If you’ve ever seen a movie reference or television commercial about menopause, you may think of it as a years-long journey marking the end of fertility. In reality, menopause is a point in time that’s preceded by a lengthy transitional state known as perimenopause.
“Perimenopause is when things start going haywire but you’re still having periods,” says Kate White, MD, MPH, assistant professor of obstetrics and gynecology at Boston University. They’re irregular and not what you’re used to; it harkens a change is coming.”
Both menopause and perimenopause are natural stages of the reproductive cycle, but that doesn’t mean they’re fun. “When I talk to my patients about menopause, I often say that between the irregular periods, cramps, and skin problems, it can feel like being a teenager again,” says White.
The good news? Knowing what to expect as you move into these life stages can make you better prepared to manage the changes that occur.
What is Menopause?
Menopause is a natural biological process that marks the end of your menstrual cycles. It occurs when the ovaries naturally stop producing estrogen and progesterone, hormones that are central to menstruation.
Because estrogen and progesterone are no longer produced and ovulation stops, menopause is considered the permanent end of menstruation and your body’s ability to become pregnant. Estrogen also plays an important role in protecting your bones and keeping your cholesterol levels in check, so menopause also marks a point at which women are at higher risk for issues like bone loss and heart disease.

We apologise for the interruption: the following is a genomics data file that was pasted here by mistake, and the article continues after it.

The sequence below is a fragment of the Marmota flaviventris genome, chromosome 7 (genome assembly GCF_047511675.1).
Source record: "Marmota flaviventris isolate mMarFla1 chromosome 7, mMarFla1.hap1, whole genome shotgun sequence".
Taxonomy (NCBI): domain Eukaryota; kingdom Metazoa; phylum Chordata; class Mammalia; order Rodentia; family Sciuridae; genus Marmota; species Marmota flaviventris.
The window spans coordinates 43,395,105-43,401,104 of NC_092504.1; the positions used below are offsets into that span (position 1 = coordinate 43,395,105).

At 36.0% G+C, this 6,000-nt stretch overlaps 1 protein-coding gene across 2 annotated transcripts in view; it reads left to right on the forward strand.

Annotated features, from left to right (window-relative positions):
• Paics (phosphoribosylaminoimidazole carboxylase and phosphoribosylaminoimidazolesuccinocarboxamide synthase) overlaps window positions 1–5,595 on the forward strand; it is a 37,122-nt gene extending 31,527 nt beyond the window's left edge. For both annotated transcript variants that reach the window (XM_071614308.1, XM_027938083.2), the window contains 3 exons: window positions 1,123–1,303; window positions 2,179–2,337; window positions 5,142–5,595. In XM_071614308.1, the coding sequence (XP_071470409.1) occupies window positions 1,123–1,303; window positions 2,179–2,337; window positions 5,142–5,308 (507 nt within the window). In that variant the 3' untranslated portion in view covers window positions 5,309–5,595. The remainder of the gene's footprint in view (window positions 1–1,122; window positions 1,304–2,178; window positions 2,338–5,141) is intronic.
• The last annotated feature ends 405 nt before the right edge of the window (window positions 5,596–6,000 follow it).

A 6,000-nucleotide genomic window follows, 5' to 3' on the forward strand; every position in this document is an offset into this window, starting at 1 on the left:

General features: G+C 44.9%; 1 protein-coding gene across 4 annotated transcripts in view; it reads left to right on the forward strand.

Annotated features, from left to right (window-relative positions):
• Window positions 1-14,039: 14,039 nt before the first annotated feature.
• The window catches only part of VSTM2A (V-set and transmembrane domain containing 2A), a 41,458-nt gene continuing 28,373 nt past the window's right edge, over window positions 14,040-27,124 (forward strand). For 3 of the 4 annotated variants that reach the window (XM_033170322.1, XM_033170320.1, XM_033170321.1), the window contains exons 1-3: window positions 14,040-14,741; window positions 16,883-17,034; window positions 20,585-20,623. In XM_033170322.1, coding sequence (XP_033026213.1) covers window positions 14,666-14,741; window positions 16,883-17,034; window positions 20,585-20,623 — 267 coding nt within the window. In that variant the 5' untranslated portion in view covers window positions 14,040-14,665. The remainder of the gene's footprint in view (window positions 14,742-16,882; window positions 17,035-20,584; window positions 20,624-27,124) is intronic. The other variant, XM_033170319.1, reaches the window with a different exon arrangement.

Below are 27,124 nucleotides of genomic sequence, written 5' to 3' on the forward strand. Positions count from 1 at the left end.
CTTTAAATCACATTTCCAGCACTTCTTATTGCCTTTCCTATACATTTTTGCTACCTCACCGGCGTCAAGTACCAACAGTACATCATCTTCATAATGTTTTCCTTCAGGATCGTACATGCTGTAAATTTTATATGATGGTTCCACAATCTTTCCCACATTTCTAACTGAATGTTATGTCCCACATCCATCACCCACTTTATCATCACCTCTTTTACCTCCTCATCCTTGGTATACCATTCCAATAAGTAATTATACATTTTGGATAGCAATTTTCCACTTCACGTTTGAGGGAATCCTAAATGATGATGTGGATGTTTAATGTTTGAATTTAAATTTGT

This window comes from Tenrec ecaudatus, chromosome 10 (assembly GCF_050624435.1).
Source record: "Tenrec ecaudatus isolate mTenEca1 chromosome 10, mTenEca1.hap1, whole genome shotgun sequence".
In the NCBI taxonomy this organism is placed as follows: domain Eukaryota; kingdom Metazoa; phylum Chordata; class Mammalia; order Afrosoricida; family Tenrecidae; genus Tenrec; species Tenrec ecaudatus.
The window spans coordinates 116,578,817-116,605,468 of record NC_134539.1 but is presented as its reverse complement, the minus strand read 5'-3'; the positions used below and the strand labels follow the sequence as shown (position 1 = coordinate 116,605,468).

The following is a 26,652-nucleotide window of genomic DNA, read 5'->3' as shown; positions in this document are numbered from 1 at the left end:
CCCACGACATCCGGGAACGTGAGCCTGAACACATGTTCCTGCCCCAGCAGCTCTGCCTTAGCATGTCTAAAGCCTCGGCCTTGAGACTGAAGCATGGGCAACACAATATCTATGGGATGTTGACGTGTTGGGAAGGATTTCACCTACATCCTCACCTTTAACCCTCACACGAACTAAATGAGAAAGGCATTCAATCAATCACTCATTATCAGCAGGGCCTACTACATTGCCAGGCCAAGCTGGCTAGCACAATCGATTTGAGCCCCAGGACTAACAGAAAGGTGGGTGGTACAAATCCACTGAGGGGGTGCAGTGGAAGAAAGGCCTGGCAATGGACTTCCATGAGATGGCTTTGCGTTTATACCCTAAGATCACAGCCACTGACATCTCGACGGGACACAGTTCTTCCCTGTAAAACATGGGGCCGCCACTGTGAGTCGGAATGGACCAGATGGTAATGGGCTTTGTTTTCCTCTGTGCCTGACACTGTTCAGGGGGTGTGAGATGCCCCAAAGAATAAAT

Different women may experience menopause at different ages, but it typically occurs when a woman is in her 40s or 50s, and the average age in the United States is 51. You’ve only officially reached menopause when you’ve gone 12 months in a row without getting a period—the transition leading up to this point is referred to as perimenopause, and the period of time after is called postmenopause. But the whole three-part process can be referred to simply as “menopause.”
“Most people use the term ‘menopause’ to refer to when they’ve been diagnosed,” says White. “Some people will say ‘postmenopause’ means that change is over. It’s kind of like the lack of difference between ‘flammable’ and ‘inflammable’; ‘menopause’ and ‘postmenopause’ are sort of the same thing.
The Three Stages of Change: Perimenopause, Menopause, and Postmenopause
“The menopausal experience isn’t like turning off a light switch,” says White. That’s because the term “menopause” refers to a gradual progression that happens in three stages.